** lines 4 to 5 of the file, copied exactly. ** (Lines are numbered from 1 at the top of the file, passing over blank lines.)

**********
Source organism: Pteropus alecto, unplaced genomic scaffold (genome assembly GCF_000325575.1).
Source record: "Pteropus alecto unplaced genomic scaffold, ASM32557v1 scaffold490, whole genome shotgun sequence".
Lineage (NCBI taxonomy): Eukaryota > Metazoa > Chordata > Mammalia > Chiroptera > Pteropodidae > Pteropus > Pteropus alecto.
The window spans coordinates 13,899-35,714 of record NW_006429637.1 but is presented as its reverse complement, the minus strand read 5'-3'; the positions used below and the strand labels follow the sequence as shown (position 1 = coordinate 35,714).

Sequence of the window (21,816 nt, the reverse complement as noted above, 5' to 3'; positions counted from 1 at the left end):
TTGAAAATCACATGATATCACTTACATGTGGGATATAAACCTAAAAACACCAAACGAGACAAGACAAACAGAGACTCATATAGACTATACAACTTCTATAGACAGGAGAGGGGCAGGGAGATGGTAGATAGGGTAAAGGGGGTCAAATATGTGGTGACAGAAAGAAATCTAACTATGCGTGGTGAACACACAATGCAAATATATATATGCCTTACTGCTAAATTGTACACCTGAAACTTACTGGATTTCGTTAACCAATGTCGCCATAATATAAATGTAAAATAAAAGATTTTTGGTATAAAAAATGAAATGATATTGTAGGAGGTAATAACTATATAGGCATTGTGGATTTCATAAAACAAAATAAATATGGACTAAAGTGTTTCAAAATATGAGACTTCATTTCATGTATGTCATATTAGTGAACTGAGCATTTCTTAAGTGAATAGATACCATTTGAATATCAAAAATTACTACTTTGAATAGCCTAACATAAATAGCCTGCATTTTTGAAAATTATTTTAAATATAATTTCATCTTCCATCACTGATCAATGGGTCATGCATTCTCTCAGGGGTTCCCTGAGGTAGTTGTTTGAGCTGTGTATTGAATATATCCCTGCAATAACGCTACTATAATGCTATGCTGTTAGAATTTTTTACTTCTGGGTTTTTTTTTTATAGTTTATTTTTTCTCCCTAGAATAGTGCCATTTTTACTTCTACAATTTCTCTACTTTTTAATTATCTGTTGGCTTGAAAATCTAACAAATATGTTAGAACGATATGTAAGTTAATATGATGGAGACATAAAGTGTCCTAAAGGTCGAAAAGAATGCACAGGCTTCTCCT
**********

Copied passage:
The window spans coordinates 13,899-35,714 of record NW_006429637.1 but is presented as its reverse complement, the minus strand read 5'-3'; the positions used below and the strand labels follow the sequence as shown (position 1 = coordinate 35,714).

Sequence of the window (21,816 nt, the reverse complement as noted above, 5' to 3'; positions counted from 1 at the left end):